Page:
Driving Tips: Five things you shouldn’t do while driving an automatic

With an increase in number of automatic gearbox equipped vehicles available on sale in the country, it makes all the sense to talk about them. Like we did in case of the manual gearbox versions, we look at five things you should avoid while driving an automatic.

Read more: Five things you shouldn’t do while driving a manual

Don’t forget to watch the full video with a brilliant explanation of the mentioned points after the article, courtesy of Engineering Explained.

So here goes, five things you shouldn’t do:

Coast in neutral

DSC_5282

There’s a tendency of drivers to switch to neutral ’N’ in order to maybe save fuel. However more than anything this is a potential hazard, as it takes away control from the driver. When switched to neutral, the driver loses the ability to accelerate. Now that can be as dangerous as making the car unable to avert obstacles, losing the ability to go uphill, etc.

Change from D to R (or vice-versa) while in motion

Gearstick

In automatic gearboxes, when one shifts gears, the mechanism makes use of a transmission band and clutches for shifting. If the direction of motion is switched (from ‘D’ to ‘R’ or vice versa) it has to be done after coming to a complete halt. Failing to do so means the said transmission band undergoes unnecessary wear and tear.

Launch control

Tachometer Flames

Unlike manual gearboxes that let you take control of launching the car — accelerating from standstill — the auto ‘boxes offer things like launch control. Some drivers cause harm to the engine and the gearbox by building up the revs in neutral, and switching to drive ‘D’. That not just makes the launch jerky, it also adds to mechanical wear and tear.

While launching a car has its effect on the components, if you have to do it then might as well do it the right way. And the right way is to keep the car in Drive, depress the brake pedal, build revs and when you’re ready to launch, lift off the brake pedal — like you would with the clutch in a manual.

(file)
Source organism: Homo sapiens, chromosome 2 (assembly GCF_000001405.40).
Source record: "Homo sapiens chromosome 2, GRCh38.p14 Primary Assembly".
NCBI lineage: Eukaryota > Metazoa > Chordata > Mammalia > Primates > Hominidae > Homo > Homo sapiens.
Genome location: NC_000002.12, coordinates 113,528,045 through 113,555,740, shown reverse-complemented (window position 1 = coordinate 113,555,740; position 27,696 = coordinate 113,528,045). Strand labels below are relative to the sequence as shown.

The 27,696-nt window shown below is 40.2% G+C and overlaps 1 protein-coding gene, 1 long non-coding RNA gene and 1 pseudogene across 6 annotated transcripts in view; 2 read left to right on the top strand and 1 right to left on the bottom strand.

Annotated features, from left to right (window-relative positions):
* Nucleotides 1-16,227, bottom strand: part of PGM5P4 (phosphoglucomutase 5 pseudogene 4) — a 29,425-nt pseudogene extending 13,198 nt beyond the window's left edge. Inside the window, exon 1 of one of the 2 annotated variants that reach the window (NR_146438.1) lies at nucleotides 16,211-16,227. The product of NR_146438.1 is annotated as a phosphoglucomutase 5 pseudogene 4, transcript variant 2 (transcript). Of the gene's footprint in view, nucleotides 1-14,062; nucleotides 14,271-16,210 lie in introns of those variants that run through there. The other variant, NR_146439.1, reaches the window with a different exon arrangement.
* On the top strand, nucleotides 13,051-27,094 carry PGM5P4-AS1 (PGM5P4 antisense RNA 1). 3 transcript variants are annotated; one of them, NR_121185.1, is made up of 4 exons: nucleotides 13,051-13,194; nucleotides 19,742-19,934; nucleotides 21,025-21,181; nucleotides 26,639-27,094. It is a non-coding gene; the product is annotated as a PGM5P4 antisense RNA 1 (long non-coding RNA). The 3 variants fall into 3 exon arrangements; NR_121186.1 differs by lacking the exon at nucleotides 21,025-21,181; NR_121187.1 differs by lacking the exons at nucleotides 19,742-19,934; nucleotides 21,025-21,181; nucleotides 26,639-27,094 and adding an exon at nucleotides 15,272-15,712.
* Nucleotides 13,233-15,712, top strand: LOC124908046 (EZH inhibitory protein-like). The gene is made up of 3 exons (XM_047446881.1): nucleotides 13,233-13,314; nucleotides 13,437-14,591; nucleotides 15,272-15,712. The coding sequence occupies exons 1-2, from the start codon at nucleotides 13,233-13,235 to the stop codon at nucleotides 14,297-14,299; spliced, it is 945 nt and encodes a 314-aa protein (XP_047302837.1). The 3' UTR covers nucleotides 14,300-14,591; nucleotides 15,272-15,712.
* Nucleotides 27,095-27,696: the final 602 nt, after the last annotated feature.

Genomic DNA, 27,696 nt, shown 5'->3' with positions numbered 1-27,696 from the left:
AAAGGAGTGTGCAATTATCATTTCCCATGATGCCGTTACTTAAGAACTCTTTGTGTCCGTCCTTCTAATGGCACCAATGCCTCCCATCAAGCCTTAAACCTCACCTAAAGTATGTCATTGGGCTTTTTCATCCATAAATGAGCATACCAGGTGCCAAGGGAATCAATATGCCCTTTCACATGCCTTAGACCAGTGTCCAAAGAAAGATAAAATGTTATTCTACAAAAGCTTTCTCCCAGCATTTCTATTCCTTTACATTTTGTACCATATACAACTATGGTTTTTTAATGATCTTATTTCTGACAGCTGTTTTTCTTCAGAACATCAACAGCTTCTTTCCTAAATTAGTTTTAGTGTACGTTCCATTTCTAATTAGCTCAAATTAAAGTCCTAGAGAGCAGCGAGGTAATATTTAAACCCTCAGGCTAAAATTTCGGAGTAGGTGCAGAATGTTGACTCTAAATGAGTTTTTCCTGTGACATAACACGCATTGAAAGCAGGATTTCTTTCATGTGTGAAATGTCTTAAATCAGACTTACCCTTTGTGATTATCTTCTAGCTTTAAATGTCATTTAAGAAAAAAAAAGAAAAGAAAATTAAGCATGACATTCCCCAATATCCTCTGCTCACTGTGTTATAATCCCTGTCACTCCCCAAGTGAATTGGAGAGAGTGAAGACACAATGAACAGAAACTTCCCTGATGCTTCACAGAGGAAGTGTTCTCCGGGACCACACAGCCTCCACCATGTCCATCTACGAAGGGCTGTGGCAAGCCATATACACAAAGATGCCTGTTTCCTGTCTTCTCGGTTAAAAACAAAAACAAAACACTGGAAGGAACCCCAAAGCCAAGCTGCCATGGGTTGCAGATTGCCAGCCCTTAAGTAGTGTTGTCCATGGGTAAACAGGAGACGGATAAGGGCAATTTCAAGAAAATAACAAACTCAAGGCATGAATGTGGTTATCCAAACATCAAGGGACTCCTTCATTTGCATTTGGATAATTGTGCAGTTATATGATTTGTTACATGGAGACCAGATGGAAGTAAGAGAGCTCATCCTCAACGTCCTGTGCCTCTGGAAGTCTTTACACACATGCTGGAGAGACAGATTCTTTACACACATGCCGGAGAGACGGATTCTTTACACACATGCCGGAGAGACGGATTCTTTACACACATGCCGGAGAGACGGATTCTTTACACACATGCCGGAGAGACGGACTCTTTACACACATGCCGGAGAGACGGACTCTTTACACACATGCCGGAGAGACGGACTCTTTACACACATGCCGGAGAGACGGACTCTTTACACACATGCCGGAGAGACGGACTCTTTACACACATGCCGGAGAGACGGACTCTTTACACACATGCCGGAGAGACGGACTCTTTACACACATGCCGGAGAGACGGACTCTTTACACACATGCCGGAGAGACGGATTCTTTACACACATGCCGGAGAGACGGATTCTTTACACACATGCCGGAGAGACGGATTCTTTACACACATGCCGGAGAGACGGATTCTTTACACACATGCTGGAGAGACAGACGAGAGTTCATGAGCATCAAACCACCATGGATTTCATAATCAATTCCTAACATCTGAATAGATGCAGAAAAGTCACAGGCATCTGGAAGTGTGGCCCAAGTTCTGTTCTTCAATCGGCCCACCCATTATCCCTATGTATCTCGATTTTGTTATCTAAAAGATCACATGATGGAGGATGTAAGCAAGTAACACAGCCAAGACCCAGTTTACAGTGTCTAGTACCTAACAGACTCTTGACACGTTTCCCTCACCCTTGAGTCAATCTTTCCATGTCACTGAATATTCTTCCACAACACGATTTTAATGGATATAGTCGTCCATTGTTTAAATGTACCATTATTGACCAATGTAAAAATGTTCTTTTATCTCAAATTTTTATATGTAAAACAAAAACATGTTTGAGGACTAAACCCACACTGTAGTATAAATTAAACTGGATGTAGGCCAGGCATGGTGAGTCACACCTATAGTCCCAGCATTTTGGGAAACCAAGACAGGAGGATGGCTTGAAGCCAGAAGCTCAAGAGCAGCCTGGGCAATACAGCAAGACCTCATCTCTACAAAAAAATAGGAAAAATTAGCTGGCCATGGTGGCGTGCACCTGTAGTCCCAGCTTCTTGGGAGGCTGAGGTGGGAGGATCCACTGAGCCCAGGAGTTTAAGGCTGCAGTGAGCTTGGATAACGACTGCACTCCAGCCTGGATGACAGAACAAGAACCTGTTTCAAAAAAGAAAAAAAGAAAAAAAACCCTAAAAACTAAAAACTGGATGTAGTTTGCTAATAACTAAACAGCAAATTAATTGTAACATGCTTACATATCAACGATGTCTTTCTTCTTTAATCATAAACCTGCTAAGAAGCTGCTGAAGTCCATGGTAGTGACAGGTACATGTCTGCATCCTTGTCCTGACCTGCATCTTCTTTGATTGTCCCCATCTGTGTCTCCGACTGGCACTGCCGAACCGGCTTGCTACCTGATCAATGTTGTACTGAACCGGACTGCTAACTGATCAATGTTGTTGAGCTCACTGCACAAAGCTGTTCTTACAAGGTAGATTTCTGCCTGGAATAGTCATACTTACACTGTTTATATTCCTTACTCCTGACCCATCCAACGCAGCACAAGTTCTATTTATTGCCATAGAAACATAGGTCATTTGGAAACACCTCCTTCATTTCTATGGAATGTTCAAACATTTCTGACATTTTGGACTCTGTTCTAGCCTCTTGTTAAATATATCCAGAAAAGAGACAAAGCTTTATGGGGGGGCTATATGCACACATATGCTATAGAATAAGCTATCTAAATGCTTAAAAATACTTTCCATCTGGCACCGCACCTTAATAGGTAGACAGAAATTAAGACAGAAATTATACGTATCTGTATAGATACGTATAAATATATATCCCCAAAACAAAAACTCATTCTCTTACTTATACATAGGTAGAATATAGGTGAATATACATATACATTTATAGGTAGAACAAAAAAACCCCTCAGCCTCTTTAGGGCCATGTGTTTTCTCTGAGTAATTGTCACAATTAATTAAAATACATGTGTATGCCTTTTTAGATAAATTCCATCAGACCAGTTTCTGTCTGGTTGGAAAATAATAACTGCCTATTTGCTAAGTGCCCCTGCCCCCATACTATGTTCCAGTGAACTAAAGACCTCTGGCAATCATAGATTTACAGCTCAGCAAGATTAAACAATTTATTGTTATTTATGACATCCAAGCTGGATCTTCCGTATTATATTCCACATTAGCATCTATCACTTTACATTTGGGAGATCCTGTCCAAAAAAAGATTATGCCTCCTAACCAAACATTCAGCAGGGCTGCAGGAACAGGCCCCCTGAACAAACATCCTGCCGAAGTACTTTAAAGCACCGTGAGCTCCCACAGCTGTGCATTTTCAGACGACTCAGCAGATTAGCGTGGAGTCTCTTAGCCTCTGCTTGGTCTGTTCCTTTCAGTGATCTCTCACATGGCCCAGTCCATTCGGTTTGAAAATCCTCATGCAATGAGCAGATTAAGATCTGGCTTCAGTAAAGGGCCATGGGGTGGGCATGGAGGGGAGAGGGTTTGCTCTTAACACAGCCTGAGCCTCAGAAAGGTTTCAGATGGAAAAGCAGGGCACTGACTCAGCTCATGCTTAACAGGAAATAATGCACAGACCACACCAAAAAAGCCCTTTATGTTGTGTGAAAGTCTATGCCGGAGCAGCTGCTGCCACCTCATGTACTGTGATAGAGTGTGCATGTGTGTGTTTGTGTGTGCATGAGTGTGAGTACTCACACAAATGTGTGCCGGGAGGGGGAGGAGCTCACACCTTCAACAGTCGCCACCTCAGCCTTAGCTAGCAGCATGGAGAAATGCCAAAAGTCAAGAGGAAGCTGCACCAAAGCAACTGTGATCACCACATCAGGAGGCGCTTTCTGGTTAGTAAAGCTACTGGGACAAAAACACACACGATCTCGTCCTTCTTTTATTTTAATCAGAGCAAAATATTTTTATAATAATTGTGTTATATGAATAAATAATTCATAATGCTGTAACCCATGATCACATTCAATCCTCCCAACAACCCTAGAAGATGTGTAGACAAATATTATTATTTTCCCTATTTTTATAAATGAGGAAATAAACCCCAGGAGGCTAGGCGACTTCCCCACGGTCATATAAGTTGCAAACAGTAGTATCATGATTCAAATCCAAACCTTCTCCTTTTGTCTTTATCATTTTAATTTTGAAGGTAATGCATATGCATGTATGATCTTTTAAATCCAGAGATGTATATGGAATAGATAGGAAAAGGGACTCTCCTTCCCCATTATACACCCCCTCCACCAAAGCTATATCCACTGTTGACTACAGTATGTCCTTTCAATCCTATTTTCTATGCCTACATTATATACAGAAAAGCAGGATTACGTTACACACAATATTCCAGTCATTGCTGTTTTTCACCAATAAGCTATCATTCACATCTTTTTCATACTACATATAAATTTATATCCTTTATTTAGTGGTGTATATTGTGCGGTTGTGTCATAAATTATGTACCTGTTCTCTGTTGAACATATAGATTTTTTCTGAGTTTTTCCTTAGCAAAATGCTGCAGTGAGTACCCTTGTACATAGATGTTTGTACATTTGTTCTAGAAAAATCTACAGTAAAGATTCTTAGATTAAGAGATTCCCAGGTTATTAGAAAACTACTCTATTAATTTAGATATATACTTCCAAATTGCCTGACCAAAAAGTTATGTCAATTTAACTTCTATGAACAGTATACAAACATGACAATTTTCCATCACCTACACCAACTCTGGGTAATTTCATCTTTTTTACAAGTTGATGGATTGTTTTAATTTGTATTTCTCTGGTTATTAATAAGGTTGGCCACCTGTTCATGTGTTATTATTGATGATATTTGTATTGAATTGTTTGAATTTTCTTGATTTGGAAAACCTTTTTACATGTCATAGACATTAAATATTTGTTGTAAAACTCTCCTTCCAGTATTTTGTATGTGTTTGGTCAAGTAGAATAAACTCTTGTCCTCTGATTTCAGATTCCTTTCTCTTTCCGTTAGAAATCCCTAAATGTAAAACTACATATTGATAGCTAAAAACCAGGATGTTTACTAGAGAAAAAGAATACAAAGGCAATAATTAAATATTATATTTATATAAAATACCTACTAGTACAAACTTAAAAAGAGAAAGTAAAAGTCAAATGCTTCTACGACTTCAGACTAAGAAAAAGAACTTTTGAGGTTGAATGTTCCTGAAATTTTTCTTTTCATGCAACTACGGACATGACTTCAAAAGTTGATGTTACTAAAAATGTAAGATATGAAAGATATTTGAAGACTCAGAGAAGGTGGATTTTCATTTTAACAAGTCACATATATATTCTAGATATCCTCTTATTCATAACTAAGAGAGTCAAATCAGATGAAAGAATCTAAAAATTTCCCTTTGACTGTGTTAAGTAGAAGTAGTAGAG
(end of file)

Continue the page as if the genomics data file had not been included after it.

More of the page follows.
‘P’ without coming to a halt

Mahindra Scorpio Automatic 2

The ‘P’ mode on the gearbox brings the transmission to parking mode, hence disabling the ability of the car to move forward/backward. The mechanism behind this is that once the gear shifter is slotted in ‘P’, the ‘box uses a parking pawl to stop the cog from rotating.

If done on the move not only will it damage the transmission, it will also bring the car to a sudden halt. Also, since you’re not stopping the wheels but the engine, it’s going to be less effective (and more harmful) than using ‘P’ instead of brakes. Do not!

Neutral at traffic lights

Ford Figo interior automatic

This is, of course, not as lethal, but is still a mistake. Drivers have a tendency to switch to neutral while waiting at traffic lights. That’s done in order to save fuel and reduce the wear and tear of the transmission — since being in ‘D’, your car is always eager to move, and is controlled by the brakes alone.

All that is fine, but if you want to keep the fuel bills lower, use the automatic Stop-Start system (optional on a lot of cars). The system turns the vehicle off when you come to a halt; it restarts the engine when you take your foot off the brake pedal — provided you have the ‘D’ mode selected.

You can of course manually switch off the engine to ensure fuel isn’t being wasted. Also, if the vehicle is off and there’s no gradient, you don’t have to worry about over-wearing the transmission, either.

Watch the video:

Source for the tachometer’s image.